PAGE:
In an area of Bali rich in ancient and archaeological history, you will find a temple within which holy waters are said to gurgle from deep beneath the ground. Pura Tirta Empul, a holy spring temple found in Tampak Siring, is where many Balinese Hindu will go to perform the melukat purification ceremony. However, it is the legend, the folklore behind its origins that gives this place of worship its island-wide veneration.
Temple Structure and the Melukat Ritual
Like all Balinese temples, Tirta Empul is separated into three sections: the jaba pisan, the outer compound; the jaba tengah, the central compound where the bathing pools are found; and the jeroan, or inner compound where worshippers will pray and set offerings. Between the central and inner compounds lays another pool, the water of which is crystal clear and the surface of this water is serenely still, reflecting the aqua blue of the sky. At the north end of the pool one can witness the natural spring burbling and feeding in waters, silt and sand clouding around the source, rising from beneath the ground. This is the sacred spring that gives the temple its name: tirta (or tirtha), meaning holy water, and empul meaning big spring. As a spring temple it is dedicated to Wisnu, God as water.
The main spring feeds the three pools in the jaba tengah where pilgrims will bathe, submerging themselves into the crisp, cool and healing mountain waters. There are 30 fountains throughout the temple but the three functioning pools have 13, 2 and 6 fountains respectively (west to east) under which worshippers bathe to complete their melukat purification ritual. This is a personal ritual to cleanse the mind, body and soul of impurities, both seen and unseen. Worshippers will pray and set their offerings, then enter the pool to shower themselves under certain fountains.
Not all the fountains are used for the melukat, however, as there are many types of tirtha (holy water) and priests or pilgrims will come to collect different tirtha for different uses. For example, the last fountain in the first pool emits Tirta Pengleburan Ipian Ala, holy water to clear bad dreams. The 10th fountain emits tirtha pengentas, used only by priests for Balinese cremations, not to be bathed under. Pilgrims will also collect regular holy water, tirta pembersihan, to use for their daily offerings at home.
Clearly Tirta Empul is a significant temple in Bali, an importance source of the constantly sought after holy water. But what makes this temple so special? The answer lies in the spring’s origins.
The History and Legend of Tirta Empul
Untangling myth and history in Bali is like separating two mating snakes: they holdfast to one another, gripping and twisting from top-to-tail that you are unsure where one ends and the other begins. So it goes with the origin stories of many Balinese temples, figures and beliefs.
The Tirta Empul complex itself was made in 962 AD by King Sri Candrabhayasingha Warmadewa of the ancient Warmadewa dynasty of Bali. He built the complex around this spring that sprouted from the ground — but why this spring exists is really the interesting story.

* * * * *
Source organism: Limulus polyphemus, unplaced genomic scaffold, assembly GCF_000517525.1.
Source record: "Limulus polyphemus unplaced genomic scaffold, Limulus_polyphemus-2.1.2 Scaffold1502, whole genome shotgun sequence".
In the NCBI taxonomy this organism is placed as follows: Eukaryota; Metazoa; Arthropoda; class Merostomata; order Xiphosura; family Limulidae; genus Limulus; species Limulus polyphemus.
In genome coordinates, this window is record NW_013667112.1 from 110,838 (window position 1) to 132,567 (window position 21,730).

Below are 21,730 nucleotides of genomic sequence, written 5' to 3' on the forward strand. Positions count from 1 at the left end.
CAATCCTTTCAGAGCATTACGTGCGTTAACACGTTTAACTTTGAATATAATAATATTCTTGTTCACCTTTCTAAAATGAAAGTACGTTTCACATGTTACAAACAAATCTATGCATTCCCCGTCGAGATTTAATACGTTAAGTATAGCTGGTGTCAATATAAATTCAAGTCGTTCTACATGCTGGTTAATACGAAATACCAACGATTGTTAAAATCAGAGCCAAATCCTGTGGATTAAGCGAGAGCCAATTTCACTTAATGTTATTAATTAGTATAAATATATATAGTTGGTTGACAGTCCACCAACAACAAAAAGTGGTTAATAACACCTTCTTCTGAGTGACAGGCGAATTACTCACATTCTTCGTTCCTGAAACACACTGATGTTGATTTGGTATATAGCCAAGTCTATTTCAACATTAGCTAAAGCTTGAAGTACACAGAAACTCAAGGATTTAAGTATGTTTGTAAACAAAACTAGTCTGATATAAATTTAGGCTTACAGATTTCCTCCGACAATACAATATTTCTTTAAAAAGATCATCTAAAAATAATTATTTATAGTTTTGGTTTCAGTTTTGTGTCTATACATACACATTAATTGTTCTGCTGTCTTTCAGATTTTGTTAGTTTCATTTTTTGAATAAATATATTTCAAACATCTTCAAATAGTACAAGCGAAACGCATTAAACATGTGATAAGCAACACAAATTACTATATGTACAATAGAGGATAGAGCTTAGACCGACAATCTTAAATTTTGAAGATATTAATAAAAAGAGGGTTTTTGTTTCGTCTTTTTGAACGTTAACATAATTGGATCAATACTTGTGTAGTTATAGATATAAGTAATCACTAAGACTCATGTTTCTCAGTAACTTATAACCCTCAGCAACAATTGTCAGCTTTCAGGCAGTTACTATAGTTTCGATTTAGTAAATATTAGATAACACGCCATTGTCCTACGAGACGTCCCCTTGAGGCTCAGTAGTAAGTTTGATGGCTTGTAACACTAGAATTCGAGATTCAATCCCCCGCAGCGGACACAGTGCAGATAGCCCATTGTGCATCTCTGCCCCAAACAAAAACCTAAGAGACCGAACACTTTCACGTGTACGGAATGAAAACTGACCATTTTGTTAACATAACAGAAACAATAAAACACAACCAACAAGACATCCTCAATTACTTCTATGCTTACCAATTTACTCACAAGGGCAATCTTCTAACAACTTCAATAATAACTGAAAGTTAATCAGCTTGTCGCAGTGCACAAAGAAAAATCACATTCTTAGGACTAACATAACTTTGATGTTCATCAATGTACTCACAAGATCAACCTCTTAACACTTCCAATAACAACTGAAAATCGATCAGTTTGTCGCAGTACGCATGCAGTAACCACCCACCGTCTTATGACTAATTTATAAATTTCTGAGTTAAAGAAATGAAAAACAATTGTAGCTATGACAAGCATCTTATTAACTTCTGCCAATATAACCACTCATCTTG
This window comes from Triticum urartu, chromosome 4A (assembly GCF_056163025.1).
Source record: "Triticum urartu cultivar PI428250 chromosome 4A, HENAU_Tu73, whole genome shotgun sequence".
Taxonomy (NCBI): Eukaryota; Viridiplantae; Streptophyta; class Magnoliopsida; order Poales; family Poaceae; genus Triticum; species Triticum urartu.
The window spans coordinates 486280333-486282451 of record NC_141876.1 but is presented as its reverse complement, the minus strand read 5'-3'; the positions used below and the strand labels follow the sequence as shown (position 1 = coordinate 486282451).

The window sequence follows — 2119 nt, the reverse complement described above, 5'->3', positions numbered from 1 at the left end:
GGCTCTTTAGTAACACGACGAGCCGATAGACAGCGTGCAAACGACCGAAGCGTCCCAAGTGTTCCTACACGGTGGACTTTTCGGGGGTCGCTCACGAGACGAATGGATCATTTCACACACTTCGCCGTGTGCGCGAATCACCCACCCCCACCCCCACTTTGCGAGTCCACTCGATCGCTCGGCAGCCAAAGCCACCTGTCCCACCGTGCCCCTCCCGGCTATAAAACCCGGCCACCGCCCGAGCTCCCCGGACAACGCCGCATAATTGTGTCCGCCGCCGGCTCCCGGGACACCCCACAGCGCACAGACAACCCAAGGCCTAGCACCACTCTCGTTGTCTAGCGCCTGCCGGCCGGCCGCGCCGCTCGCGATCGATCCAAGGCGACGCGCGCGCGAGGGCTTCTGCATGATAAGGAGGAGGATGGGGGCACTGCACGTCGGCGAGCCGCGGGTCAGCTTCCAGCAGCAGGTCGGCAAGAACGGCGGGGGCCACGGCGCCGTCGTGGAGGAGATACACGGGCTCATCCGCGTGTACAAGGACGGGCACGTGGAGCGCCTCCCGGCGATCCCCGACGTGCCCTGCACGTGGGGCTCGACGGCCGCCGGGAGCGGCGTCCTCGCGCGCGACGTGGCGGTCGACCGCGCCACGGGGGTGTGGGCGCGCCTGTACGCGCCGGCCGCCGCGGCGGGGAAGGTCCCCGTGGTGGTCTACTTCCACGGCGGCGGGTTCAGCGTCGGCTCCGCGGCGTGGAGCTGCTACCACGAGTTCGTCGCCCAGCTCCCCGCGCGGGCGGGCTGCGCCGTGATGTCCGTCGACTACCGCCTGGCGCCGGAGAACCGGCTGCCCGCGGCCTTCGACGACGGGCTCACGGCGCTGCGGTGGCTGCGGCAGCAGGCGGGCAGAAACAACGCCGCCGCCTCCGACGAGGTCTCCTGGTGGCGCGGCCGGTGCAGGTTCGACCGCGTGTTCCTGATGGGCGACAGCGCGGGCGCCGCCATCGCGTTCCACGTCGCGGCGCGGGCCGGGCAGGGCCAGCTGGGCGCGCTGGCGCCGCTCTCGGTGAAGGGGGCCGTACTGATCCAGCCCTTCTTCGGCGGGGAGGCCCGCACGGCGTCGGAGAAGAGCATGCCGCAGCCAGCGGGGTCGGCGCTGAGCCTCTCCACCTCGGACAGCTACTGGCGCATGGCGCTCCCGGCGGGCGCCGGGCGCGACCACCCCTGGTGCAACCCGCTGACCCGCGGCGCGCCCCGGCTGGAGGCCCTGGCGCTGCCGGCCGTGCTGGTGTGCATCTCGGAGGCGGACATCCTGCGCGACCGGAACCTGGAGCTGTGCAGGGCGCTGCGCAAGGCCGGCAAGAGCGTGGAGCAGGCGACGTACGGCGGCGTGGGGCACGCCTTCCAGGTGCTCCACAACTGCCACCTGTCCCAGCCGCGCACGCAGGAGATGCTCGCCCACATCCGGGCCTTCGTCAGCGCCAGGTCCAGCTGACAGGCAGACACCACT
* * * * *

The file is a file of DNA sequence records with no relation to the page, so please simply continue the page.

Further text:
The legend of Tirta Empul starts with Mayadenawa, an infamous figure in Balinese lore, a malevolent king who ruled in Kintamani’s ‘Balingkang’ area and was said to be the son of King Jayapangus and Dewi Danu, goddess of the lake (there are alternative versions of his parentage). Mayadenawa was evil and powerful, said to harness magical abilities. As king he wreaked havoc amongst the Balinese Hindu, destroying temples, denying worship. His godlessness saw Bali fall to disease, famine and pestilence.
In response, a group of Balinese priests prayed for help at the top of Tohlangkir, the ancient name for Mt.Agung, abode of the gods. It was Lord Indra who answered, descending to Earth to defeat the godless King Mayadenawa.
A war ensued. Battle after battle, Indra and his army fought the vicious ruler whose cunning and deception seemed limitless. One night as Indra’s army slept, Mayadenawa snuck into their barracks and poisoned their water source — he crept in using the sides of his feet, carving footprints into the mountainside. This is where the area gets its name, tampak means foot and siring means slanted.
The next morning the army drank the poisoned water and became deathly ill. Indra, with his own godly power, pierced the land and stone beneath his feet to produce a healing spring from which his army drank and were saved. Today this spring is venerated as Tirta Empul. The poisoned water of Mayadenawa had its own spring in the temple, known as Pancuran Cetik, the poisoned fountain. Though now the source has dried out.
Later, Indra defeated Mayadenawa on a Wednesday of the 11th week of the Balinese Pawukon calendar, and this is when Galungan Day is celebrated. It is said that after he was slain, Mayadenawa’s blood trickled down the valley creating the Petanu River. Indra cursed the river saying that its waters would fail crops for 1,000 years, and this is where the river gets its name as petanu means cursed. As for Tirta Empul, it is said to be one of the sources of the Pakerisan River.
One story is thus the origin of not only Tirta Empul, but also of Tampak Siring, Galungan and even the Petanu River! Imbued with the magic and intrigue one can only expect here in Bali.
Visiting Tirta Empul Temple
The temple complex is found in the Tampak Siring area, 30-minutes drive north of Ubud. The entrance fee into Tirta Empul is IDR 30.000 for domestic visitors and IDR 50.000 for international visitors. Guests are expected to dress respectfully, a sarong to cover ones legs is highly recommended, as well as tops that cover shoulders.
Everyone is welcome to bathe in the pools of Tirta Empul not just Balinese Hindu. Although one must wear a sarong and a sash (available to rent for IDR 15.000), and changing rooms are available on-site.